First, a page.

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  • Organophosphates inactivate the enzyme acetylcholinesterase, causing increased levels of acetylcholine at cholinergic receptor sites in muscles, glands, and neural ganglia.
  • The early muscarinic manifestations of organophosphate toxicity include salivation, lacrimation, diarrhea, vomiting, and miosis.
  • Although organophosphate exposure can often present with seemingly nonspecific respiratory, gastrointestinal, or neurologic manifestations, the combination of miosis and increased salivation should prompt serious consideration of the diagnosis.
  • The antidotes atropine and pralidoxime are used to treat organophosphate exposure, while atropine alone is used for carbamate toxicity.
  • Nicotinic manifestations are common in organophosphate exposure, but uncommon in carbamate toxicity.

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More than 50% of exposures to organophosphate and carbamate pesticides involve children younger than 6 years. Several factors make these pediatric cases difficult to diagnose. Often the child is too young to give a history, and the parents might not suspect that oral or topical pesticide exposure has occurred. In addition, the typical respiratory and gastrointestinal symptoms of the cholinergic syndrome may be mistaken for those of common childhood illnesses: bronchitis, pneumonia, upper respiratory infection, or gastroenteritis. Finally, some studies have indicated that well-recognized manifestations of cholinergic toxicity in adults—for example, bradycardia and muscle fasciculations—occur in only a minority of pediatric cases, whereas tonic-clonic seizures occur more frequently in children.1 A high index of suspicion allows early diagnosis, which will not only facilitate optimal treatment for the individual patient but may also provide early warning of contamination in the child's home or environment.2,3

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Acetylcholine is the chemical messenger at junctions where nerves connect to skeletal and smooth muscle, and to secretory glands. Organophosphates poison acetylcholinesterase; the enzyme breaks down and inactivates acetylcholine. This causes a buildup of acetylcholine and hyperstimulation of areas of the nervous system that contain cholinergic receptors.3 There are two major classifications of cholinergic receptors: (1) muscarinic receptors, found on glands and involuntary smooth muscle, and (2) nicotinic receptors, found on voluntary skeletal muscle and some autonomic ganglia. There are also central cholinergic receptors found within the brain. When thinking of the clinical presentation of organophosphate toxicity, it is helpful to break down the signs and symptoms according to the three different types of receptors: muscarinic, nicotinic, and central.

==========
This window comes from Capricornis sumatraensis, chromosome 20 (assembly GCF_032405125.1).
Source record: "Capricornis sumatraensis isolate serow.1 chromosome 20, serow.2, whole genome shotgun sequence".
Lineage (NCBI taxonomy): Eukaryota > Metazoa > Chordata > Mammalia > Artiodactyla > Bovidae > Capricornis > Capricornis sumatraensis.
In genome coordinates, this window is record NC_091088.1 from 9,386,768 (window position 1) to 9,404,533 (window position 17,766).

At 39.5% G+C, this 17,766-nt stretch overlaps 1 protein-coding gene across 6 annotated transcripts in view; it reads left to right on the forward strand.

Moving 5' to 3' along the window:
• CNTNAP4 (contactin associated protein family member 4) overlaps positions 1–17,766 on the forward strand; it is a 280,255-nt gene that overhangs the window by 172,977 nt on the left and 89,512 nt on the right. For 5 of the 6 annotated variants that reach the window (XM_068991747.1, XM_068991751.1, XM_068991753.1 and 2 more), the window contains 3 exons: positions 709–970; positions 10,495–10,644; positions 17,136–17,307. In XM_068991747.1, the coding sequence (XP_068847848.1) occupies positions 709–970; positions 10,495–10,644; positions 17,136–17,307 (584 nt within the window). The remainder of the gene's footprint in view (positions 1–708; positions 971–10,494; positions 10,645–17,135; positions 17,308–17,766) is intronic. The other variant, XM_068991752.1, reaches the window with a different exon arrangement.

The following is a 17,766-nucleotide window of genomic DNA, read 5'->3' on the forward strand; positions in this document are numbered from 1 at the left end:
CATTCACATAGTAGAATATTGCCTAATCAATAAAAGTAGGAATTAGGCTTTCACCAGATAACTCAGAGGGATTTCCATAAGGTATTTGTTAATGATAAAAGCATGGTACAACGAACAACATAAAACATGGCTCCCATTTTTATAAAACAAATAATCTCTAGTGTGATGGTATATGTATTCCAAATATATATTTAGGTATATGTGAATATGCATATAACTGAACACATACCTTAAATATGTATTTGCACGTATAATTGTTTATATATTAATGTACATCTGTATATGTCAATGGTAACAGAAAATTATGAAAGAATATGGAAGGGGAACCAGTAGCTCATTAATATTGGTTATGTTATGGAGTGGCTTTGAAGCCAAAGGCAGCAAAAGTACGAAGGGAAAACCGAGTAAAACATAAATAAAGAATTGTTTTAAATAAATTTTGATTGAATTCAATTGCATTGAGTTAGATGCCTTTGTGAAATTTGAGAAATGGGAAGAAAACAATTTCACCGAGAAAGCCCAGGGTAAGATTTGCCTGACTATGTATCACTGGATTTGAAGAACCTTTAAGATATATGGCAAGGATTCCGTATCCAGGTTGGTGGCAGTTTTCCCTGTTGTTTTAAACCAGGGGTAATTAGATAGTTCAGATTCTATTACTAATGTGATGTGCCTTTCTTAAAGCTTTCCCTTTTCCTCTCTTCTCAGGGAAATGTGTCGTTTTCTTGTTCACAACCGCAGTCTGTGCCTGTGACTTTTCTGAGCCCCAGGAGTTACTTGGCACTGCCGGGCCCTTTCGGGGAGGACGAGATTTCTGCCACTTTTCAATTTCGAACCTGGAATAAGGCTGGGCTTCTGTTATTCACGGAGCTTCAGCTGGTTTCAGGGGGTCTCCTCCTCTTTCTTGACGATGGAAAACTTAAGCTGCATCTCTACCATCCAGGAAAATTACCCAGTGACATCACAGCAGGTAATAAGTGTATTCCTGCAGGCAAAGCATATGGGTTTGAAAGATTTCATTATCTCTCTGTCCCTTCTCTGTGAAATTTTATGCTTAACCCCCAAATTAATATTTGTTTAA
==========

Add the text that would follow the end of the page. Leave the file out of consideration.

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The initial signs and symptoms of cholinergic toxicity are often muscarinic. A helpful mnemonic to remember these muscarinic manifestations is DUMBELS:

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  • Diarrhea, Diaphoresis
  • Urination
  • Miosis
  • Bronchorrhea, Bronchospasm
  • Emesis
  • Lacrimation
  • Salivation

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Although miosis and the overall increase in secretions—saliva, sweat, and tears—can help suggest the diagnosis, the life-threatening effects are really bronchospasm and bronchorrea—the so-called “killer Bs.” As the airway fills with secretory fluid and constricts, oxygenation and ventilation may be difficult or impossible unless adequate antidote is administered.

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Nicotinic effects of excess acetylcholine at the neuromuscular junction include muscle spasm and fasciculations, followed by weakness or paralysis as the muscle fatigues. Bronchorrhea, bronchospasm, and respiratory muscle weakness can combine to ...

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